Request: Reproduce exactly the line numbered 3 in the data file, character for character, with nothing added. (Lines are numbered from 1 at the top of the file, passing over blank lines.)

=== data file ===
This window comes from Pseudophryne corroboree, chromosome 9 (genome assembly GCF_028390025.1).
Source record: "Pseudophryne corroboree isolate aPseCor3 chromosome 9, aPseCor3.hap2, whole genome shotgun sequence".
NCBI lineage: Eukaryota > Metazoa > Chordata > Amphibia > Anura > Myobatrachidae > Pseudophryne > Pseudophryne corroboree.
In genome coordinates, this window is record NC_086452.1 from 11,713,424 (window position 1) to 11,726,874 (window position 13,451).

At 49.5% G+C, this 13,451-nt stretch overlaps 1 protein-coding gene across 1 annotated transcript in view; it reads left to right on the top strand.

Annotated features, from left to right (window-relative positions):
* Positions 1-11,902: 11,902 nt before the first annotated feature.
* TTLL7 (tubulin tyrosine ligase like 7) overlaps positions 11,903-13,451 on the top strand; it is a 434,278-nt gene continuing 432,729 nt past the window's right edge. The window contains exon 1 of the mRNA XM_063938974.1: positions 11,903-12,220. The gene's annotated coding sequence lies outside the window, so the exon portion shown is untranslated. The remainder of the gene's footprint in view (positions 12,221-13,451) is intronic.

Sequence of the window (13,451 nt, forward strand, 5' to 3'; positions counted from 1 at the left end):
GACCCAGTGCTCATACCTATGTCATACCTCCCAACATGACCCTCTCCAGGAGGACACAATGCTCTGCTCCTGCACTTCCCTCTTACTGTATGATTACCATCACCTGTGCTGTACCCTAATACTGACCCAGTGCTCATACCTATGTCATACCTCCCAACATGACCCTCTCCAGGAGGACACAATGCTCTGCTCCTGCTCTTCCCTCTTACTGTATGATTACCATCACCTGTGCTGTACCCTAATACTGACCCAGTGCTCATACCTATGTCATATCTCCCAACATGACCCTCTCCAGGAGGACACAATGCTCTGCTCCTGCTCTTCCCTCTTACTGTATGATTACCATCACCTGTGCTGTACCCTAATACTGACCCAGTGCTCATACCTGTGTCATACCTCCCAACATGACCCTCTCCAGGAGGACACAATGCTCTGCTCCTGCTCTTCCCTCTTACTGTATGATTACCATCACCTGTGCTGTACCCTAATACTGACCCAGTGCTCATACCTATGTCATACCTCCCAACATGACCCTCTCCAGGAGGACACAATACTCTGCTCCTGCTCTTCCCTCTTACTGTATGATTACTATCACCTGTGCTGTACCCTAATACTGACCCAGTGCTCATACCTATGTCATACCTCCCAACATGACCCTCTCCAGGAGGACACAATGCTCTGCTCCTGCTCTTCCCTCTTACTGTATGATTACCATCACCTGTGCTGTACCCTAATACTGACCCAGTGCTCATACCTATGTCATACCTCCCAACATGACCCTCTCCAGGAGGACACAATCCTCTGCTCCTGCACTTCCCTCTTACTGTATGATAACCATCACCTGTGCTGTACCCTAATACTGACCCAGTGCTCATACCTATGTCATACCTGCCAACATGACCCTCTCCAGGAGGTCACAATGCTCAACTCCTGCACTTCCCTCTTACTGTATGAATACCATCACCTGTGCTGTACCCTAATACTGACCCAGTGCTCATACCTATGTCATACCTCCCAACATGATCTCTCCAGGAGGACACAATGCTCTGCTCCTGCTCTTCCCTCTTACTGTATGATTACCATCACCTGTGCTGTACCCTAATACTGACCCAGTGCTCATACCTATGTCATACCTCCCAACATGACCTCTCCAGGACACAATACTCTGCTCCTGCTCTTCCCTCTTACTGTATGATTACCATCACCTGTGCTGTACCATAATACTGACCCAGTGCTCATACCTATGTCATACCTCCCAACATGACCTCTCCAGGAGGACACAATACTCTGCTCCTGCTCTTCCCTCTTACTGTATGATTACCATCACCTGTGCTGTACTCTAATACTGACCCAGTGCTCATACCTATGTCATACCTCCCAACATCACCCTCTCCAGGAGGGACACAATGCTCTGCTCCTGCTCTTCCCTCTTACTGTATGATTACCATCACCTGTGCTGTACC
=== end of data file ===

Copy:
NCBI lineage: Eukaryota > Metazoa > Chordata > Amphibia > Anura > Myobatrachidae > Pseudophryne > Pseudophryne corroboree.